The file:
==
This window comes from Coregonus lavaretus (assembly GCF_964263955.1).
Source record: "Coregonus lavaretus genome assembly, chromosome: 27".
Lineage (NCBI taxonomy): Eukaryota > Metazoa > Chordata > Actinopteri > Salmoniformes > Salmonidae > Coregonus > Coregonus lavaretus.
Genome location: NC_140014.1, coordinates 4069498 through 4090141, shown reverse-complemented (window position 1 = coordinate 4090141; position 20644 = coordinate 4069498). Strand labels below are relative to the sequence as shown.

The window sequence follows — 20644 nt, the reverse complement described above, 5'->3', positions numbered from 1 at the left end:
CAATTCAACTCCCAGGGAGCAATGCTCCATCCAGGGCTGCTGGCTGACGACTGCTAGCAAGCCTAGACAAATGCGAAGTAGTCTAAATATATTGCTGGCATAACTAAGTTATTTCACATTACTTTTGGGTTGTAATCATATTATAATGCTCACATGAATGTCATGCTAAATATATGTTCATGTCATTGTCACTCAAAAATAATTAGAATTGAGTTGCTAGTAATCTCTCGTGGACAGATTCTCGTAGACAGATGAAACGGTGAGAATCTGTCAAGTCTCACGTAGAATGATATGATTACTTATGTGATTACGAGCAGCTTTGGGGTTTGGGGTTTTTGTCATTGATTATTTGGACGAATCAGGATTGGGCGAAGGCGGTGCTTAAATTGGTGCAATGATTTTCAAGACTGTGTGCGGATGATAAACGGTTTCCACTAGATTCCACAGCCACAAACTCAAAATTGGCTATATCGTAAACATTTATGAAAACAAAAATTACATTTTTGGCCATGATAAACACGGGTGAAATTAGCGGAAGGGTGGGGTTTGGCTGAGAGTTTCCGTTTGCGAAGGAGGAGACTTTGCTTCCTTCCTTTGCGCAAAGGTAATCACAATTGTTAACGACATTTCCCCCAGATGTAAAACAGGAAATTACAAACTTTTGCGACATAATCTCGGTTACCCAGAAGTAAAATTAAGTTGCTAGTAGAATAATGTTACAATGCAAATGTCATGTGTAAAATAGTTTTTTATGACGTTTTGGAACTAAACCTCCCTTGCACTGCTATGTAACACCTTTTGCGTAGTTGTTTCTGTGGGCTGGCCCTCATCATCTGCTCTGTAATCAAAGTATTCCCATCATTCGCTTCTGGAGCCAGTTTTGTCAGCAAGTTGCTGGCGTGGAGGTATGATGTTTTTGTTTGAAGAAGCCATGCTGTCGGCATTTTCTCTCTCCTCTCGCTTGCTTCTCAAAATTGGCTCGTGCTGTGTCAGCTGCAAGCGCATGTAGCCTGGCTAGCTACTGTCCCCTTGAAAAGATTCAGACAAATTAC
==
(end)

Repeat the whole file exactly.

This window comes from Coregonus lavaretus (assembly GCF_964263955.1).
Source record: "Coregonus lavaretus genome assembly, chromosome: 27".
Lineage (NCBI taxonomy): Eukaryota > Metazoa > Chordata > Actinopteri > Salmoniformes > Salmonidae > Coregonus > Coregonus lavaretus.
Genome location: NC_140014.1, coordinates 4069498 through 4090141, shown reverse-complemented (window position 1 = coordinate 4090141; position 20644 = coordinate 4069498). Strand labels below are relative to the sequence as shown.

The window sequence follows — 20644 nt, the reverse complement described above, 5'->3', positions numbered from 1 at the left end:
CAATTCAACTCCCAGGGAGCAATGCTCCATCCAGGGCTGCTGGCTGACGACTGCTAGCAAGCCTAGACAAATGCGAAGTAGTCTAAATATATTGCTGGCATAACTAAGTTATTTCACATTACTTTTGGGTTGTAATCATATTATAATGCTCACATGAATGTCATGCTAAATATATGTTCATGTCATTGTCACTCAAAAATAATTAGAATTGAGTTGCTAGTAATCTCTCGTGGACAGATTCTCGTAGACAGATGAAACGGTGAGAATCTGTCAAGTCTCACGTAGAATGATATGATTACTTATGTGATTACGAGCAGCTTTGGGGTTTGGGGTTTTTGTCATTGATTATTTGGACGAATCAGGATTGGGCGAAGGCGGTGCTTAAATTGGTGCAATGATTTTCAAGACTGTGTGCGGATGATAAACGGTTTCCACTAGATTCCACAGCCACAAACTCAAAATTGGCTATATCGTAAACATTTATGAAAACAAAAATTACATTTTTGGCCATGATAAACACGGGTGAAATTAGCGGAAGGGTGGGGTTTGGCTGAGAGTTTCCGTTTGCGAAGGAGGAGACTTTGCTTCCTTCCTTTGCGCAAAGGTAATCACAATTGTTAACGACATTTCCCCCAGATGTAAAACAGGAAATTACAAACTTTTGCGACATAATCTCGGTTACCCAGAAGTAAAATTAAGTTGCTAGTAGAATAATGTTACAATGCAAATGTCATGTGTAAAATAGTTTTTTATGACGTTTTGGAACTAAACCTCCCTTGCACTGCTATGTAACACCTTTTGCGTAGTTGTTTCTGTGGGCTGGCCCTCATCATCTGCTCTGTAATCAAAGTATTCCCATCATTCGCTTCTGGAGCCAGTTTTGTCAGCAAGTTGCTGGCGTGGAGGTATGATGTTTTTGTTTGAAGAAGCCATGCTGTCGGCATTTTCTCTCTCCTCTCGCTTGCTTCTCAAAATTGGCTCGTGCTGTGTCAGCTGCAAGCGCATGTAGCCTGGCTAGCTACTGTCCCCTTGAAAAGATTCAGACAAATTAC